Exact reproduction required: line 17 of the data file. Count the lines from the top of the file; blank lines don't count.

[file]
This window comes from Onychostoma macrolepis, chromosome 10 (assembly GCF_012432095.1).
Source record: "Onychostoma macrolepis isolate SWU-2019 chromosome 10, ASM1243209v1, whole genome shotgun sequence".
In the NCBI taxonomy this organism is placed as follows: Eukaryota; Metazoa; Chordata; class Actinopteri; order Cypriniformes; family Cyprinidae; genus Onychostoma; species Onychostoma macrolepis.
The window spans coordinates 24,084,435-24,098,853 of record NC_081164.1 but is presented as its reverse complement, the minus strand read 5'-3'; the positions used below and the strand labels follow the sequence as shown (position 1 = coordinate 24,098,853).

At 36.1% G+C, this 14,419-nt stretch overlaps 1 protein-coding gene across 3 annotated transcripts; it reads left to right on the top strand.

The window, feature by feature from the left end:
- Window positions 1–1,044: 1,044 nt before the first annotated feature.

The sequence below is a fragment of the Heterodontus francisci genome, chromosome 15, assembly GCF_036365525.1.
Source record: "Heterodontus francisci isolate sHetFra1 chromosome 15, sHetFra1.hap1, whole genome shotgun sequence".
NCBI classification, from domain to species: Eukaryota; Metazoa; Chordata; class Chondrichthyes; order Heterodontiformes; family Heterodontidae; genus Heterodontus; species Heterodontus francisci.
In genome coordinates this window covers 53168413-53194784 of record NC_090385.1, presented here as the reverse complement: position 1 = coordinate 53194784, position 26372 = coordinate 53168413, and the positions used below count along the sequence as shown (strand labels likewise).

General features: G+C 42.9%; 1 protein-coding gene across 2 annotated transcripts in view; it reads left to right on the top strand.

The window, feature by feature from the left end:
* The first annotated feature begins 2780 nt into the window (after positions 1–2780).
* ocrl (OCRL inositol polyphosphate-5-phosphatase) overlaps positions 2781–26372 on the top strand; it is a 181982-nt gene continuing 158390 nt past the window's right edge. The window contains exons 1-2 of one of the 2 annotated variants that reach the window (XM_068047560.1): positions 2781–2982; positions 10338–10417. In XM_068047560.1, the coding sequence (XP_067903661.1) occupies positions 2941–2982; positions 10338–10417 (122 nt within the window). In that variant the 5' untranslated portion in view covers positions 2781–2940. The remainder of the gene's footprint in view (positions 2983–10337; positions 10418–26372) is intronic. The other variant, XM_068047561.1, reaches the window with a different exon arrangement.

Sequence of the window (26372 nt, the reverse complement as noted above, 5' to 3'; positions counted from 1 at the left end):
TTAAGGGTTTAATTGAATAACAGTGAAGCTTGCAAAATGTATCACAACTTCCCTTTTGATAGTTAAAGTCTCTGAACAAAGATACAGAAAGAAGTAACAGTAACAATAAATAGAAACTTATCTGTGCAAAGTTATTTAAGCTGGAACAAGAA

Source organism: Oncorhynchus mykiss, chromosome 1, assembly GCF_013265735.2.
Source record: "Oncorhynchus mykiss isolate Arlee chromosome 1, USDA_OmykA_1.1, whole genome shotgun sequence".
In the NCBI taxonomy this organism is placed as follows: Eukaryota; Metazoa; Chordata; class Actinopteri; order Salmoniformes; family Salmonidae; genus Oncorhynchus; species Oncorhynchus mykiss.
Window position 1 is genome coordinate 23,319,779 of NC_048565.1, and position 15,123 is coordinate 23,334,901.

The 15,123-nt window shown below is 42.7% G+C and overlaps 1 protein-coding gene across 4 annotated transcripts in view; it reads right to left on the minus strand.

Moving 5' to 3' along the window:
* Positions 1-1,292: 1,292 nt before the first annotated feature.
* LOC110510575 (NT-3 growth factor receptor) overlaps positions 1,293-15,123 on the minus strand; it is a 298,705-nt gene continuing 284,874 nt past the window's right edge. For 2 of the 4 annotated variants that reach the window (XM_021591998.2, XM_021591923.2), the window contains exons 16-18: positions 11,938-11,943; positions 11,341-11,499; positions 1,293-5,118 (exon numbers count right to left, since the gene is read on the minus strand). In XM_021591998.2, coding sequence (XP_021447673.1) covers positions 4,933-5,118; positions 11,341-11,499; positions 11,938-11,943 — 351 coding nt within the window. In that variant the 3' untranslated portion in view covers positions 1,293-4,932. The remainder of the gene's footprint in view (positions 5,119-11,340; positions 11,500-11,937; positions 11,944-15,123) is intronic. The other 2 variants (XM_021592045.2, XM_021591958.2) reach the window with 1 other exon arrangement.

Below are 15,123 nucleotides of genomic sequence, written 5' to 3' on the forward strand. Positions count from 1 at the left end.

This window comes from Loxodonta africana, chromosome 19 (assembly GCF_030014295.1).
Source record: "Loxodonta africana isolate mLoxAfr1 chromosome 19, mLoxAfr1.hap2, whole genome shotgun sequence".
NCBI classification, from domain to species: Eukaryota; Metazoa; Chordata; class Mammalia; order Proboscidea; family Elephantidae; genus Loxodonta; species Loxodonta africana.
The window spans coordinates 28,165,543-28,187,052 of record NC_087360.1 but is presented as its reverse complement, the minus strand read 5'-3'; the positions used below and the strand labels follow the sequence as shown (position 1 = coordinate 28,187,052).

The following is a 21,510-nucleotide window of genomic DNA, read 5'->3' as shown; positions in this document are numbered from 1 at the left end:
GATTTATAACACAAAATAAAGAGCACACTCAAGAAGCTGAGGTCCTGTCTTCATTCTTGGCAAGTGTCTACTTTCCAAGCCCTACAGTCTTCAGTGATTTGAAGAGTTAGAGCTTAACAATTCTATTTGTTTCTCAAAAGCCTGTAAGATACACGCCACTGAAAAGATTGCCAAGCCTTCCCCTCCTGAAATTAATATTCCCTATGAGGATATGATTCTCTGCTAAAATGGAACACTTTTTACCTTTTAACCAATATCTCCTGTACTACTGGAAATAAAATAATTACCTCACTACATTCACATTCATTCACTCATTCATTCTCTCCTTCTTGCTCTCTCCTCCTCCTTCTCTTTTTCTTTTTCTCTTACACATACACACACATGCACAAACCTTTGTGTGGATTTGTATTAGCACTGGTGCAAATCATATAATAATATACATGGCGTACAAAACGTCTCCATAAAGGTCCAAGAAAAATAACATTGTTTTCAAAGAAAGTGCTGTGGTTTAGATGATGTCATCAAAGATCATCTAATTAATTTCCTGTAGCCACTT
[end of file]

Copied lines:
TTAAGGGTTTAATTGAATAACAGTGAAGCTTGCAAAATGTATCACAACTTCCCTTTTGATAGTTAAAGTCTCTGAACAAAGATACAGAAAGAAGTAACAGTAACAATAAATAGAAACTTATCTGTGCAAAGTTATTTAAGCTGGAACAAGAA